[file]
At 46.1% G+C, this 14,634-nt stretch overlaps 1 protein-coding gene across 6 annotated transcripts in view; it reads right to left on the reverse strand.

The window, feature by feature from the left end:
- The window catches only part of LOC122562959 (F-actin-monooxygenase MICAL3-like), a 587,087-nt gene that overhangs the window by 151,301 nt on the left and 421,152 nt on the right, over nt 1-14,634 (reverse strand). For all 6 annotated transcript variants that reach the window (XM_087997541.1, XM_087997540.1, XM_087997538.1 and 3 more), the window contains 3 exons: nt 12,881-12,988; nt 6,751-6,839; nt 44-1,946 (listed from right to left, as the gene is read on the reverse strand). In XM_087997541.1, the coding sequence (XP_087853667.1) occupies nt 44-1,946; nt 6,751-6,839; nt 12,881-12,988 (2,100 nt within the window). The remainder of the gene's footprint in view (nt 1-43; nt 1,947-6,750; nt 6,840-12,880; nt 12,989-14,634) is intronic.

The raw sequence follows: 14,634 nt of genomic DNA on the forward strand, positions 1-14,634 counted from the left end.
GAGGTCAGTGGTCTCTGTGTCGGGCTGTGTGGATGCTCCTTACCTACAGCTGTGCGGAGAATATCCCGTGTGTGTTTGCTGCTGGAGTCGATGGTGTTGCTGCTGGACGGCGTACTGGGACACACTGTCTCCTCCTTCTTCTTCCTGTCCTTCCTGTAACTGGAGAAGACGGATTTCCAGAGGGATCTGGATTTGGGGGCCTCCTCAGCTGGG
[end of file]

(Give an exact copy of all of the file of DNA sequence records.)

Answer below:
At 46.1% G+C, this 14,634-nt stretch overlaps 1 protein-coding gene across 6 annotated transcripts in view; it reads right to left on the reverse strand.

The window, feature by feature from the left end:
- The window catches only part of LOC122562959 (F-actin-monooxygenase MICAL3-like), a 587,087-nt gene that overhangs the window by 151,301 nt on the left and 421,152 nt on the right, over nt 1-14,634 (reverse strand). For all 6 annotated transcript variants that reach the window (XM_087997541.1, XM_087997540.1, XM_087997538.1 and 3 more), the window contains 3 exons: nt 12,881-12,988; nt 6,751-6,839; nt 44-1,946 (listed from right to left, as the gene is read on the reverse strand). In XM_087997541.1, the coding sequence (XP_087853667.1) occupies nt 44-1,946; nt 6,751-6,839; nt 12,881-12,988 (2,100 nt within the window). The remainder of the gene's footprint in view (nt 1-43; nt 1,947-6,750; nt 6,840-12,880; nt 12,989-14,634) is intronic.

The raw sequence follows: 14,634 nt of genomic DNA on the forward strand, positions 1-14,634 counted from the left end.
GAGGTCAGTGGTCTCTGTGTCGGGCTGTGTGGATGCTCCTTACCTACAGCTGTGCGGAGAATATCCCGTGTGTGTTTGCTGCTGGAGTCGATGGTGTTGCTGCTGGACGGCGTACTGGGACACACTGTCTCCTCCTTCTTCTTCCTGTCCTTCCTGTAACTGGAGAAGACGGATTTCCAGAGGGATCTGGATTTGGGGGCCTCCTCAGCTGGG